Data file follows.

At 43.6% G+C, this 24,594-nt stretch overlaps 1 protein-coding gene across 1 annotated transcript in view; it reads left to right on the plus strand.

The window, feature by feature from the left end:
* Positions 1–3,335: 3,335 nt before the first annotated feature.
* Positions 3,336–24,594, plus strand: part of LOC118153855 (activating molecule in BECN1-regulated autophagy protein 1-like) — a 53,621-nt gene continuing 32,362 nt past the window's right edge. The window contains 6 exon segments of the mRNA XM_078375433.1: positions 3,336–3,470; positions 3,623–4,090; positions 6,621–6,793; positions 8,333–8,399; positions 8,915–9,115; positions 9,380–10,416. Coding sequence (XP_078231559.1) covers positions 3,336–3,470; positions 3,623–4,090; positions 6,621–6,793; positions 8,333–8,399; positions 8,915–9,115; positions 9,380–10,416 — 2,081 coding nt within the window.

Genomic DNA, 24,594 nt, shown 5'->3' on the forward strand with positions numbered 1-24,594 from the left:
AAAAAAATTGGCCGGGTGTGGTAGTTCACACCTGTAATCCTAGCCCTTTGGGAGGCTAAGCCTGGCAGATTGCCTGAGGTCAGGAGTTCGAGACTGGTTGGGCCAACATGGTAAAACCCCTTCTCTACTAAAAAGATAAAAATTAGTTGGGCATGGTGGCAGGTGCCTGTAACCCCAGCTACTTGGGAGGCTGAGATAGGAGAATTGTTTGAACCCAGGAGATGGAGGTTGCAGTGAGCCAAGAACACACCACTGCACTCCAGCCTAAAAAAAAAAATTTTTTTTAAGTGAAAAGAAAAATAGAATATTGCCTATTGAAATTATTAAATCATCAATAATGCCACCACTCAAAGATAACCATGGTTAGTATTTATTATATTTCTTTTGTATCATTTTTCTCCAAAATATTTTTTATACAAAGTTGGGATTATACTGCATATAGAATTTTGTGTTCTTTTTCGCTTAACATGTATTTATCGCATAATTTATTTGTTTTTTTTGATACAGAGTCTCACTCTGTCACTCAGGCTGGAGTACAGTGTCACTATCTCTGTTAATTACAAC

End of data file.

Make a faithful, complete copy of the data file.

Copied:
At 43.6% G+C, this 24,594-nt stretch overlaps 1 protein-coding gene across 1 annotated transcript in view; it reads left to right on the plus strand.

The window, feature by feature from the left end:
* Positions 1–3,335: 3,335 nt before the first annotated feature.
* Positions 3,336–24,594, plus strand: part of LOC118153855 (activating molecule in BECN1-regulated autophagy protein 1-like) — a 53,621-nt gene continuing 32,362 nt past the window's right edge. The window contains 6 exon segments of the mRNA XM_078375433.1: positions 3,336–3,470; positions 3,623–4,090; positions 6,621–6,793; positions 8,333–8,399; positions 8,915–9,115; positions 9,380–10,416. Coding sequence (XP_078231559.1) covers positions 3,336–3,470; positions 3,623–4,090; positions 6,621–6,793; positions 8,333–8,399; positions 8,915–9,115; positions 9,380–10,416 — 2,081 coding nt within the window.

Genomic DNA, 24,594 nt, shown 5'->3' on the forward strand with positions numbered 1-24,594 from the left:
AAAAAAATTGGCCGGGTGTGGTAGTTCACACCTGTAATCCTAGCCCTTTGGGAGGCTAAGCCTGGCAGATTGCCTGAGGTCAGGAGTTCGAGACTGGTTGGGCCAACATGGTAAAACCCCTTCTCTACTAAAAAGATAAAAATTAGTTGGGCATGGTGGCAGGTGCCTGTAACCCCAGCTACTTGGGAGGCTGAGATAGGAGAATTGTTTGAACCCAGGAGATGGAGGTTGCAGTGAGCCAAGAACACACCACTGCACTCCAGCCTAAAAAAAAAAATTTTTTTTAAGTGAAAAGAAAAATAGAATATTGCCTATTGAAATTATTAAATCATCAATAATGCCACCACTCAAAGATAACCATGGTTAGTATTTATTATATTTCTTTTGTATCATTTTTCTCCAAAATATTTTTTATACAAAGTTGGGATTATACTGCATATAGAATTTTGTGTTCTTTTTCGCTTAACATGTATTTATCGCATAATTTATTTGTTTTTTTTGATACAGAGTCTCACTCTGTCACTCAGGCTGGAGTACAGTGTCACTATCTCTGTTAATTACAAC